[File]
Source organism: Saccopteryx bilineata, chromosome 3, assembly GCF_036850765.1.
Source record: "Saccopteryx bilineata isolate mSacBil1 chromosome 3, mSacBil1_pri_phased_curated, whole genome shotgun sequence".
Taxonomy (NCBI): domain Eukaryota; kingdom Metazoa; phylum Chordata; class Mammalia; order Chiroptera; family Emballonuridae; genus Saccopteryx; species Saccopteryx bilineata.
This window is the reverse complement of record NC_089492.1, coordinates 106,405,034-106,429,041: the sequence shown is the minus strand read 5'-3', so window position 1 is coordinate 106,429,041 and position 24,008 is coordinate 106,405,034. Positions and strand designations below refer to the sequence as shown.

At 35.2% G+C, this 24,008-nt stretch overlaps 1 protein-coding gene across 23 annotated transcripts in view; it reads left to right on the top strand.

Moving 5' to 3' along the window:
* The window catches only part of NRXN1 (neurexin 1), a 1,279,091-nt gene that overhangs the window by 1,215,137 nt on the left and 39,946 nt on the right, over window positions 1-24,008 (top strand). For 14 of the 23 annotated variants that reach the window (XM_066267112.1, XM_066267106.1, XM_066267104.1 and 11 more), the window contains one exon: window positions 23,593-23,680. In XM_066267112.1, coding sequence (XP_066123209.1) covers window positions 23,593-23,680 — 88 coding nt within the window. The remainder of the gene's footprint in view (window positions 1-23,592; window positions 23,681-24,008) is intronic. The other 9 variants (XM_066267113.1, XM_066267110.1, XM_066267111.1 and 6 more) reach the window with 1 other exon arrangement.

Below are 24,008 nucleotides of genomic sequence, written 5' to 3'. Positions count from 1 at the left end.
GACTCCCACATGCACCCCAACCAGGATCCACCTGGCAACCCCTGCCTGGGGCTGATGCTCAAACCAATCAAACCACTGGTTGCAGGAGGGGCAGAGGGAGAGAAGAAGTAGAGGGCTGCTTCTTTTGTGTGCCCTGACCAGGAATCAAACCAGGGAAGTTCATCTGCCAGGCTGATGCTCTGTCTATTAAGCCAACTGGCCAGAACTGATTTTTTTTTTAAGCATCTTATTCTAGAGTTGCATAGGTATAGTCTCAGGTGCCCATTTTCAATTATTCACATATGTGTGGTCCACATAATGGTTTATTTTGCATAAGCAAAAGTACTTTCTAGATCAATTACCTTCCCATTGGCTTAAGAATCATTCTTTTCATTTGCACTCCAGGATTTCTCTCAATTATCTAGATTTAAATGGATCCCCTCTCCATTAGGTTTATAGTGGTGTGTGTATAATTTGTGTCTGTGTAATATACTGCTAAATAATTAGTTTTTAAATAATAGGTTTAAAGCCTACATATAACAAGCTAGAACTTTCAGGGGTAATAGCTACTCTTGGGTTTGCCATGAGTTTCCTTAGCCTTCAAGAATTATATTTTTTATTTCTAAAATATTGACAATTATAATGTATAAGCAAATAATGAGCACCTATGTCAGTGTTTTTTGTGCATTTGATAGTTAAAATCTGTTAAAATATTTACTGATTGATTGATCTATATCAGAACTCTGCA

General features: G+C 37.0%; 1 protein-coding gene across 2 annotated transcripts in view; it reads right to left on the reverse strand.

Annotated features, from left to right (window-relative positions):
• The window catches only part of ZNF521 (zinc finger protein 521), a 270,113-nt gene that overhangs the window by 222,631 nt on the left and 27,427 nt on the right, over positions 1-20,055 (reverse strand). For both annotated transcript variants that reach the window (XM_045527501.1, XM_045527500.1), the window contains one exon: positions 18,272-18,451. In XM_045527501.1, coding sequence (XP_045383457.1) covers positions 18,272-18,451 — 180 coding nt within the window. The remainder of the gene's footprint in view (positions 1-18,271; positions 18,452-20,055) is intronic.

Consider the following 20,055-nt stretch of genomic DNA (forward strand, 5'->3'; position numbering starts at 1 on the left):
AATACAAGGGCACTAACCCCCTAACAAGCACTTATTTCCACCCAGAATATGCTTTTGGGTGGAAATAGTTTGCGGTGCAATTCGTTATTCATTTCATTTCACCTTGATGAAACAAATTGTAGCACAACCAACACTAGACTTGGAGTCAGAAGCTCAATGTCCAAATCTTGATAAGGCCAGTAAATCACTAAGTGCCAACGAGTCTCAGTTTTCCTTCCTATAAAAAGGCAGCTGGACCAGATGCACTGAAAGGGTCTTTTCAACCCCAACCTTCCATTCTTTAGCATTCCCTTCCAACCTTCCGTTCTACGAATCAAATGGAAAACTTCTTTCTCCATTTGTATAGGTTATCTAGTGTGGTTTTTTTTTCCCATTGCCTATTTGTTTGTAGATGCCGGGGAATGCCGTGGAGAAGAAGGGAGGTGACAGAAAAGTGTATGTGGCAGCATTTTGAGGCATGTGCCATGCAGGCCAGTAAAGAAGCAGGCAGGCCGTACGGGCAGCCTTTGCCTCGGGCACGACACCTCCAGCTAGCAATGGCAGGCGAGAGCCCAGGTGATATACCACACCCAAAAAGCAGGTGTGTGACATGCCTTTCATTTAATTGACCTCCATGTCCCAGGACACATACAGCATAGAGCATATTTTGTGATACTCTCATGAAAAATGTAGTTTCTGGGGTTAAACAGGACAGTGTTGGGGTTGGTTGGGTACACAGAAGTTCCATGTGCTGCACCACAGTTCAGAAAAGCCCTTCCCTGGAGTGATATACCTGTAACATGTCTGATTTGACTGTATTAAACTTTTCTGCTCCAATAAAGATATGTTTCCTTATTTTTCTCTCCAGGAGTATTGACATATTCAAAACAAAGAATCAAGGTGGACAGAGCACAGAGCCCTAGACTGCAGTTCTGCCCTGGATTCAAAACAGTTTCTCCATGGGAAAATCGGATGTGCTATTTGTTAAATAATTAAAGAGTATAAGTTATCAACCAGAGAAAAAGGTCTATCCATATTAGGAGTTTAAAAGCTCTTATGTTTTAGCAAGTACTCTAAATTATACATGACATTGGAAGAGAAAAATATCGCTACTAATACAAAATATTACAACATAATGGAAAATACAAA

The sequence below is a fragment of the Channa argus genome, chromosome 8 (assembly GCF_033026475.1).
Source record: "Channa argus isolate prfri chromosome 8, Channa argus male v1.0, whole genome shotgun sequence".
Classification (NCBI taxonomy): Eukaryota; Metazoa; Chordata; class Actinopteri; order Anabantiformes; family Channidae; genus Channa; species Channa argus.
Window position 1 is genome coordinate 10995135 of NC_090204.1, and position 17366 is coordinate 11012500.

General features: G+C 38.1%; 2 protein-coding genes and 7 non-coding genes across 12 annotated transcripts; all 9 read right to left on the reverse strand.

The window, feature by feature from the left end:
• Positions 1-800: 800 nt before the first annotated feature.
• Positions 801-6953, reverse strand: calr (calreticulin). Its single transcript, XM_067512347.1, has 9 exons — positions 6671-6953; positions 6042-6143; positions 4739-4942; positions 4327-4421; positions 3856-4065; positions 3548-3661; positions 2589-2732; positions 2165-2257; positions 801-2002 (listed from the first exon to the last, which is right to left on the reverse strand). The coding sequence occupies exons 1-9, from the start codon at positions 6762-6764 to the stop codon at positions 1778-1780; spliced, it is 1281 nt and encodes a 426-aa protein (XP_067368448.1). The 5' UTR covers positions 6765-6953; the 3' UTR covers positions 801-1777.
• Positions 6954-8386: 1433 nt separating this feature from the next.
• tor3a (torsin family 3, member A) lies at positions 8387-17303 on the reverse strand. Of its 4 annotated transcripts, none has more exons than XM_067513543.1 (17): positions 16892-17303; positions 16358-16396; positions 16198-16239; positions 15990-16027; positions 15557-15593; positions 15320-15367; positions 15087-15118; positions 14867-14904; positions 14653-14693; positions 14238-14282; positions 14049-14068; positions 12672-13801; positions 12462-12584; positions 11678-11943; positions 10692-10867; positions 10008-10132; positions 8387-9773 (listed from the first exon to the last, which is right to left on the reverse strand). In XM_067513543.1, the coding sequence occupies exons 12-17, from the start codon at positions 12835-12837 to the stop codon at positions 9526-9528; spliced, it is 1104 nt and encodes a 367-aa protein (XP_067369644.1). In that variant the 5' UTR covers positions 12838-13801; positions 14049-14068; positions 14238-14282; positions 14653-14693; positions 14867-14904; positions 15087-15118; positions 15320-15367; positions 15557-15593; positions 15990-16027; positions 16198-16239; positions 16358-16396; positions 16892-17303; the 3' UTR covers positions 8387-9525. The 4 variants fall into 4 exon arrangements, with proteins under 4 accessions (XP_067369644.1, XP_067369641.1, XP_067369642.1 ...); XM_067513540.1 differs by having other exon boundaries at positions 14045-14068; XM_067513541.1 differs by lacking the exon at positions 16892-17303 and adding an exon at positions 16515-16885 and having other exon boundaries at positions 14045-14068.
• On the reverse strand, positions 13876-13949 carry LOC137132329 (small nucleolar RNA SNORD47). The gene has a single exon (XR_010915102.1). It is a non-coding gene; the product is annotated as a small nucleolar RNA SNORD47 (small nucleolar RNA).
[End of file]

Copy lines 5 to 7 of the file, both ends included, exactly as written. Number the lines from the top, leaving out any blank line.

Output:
At 35.2% G+C, this 24,008-nt stretch overlaps 1 protein-coding gene across 23 annotated transcripts in view; it reads left to right on the top strand.

Moving 5' to 3' along the window:
* The window catches only part of NRXN1 (neurexin 1), a 1,279,091-nt gene that overhangs the window by 1,215,137 nt on the left and 39,946 nt on the right, over window positions 1-24,008 (top strand). For 14 of the 23 annotated variants that reach the window (XM_066267112.1, XM_066267106.1, XM_066267104.1 and 11 more), the window contains one exon: window positions 23,593-23,680. In XM_066267112.1, coding sequence (XP_066123209.1) covers window positions 23,593-23,680 — 88 coding nt within the window. The remainder of the gene's footprint in view (window positions 1-23,592; window positions 23,681-24,008) is intronic. The other 9 variants (XM_066267113.1, XM_066267110.1, XM_066267111.1 and 6 more) reach the window with 1 other exon arrangement.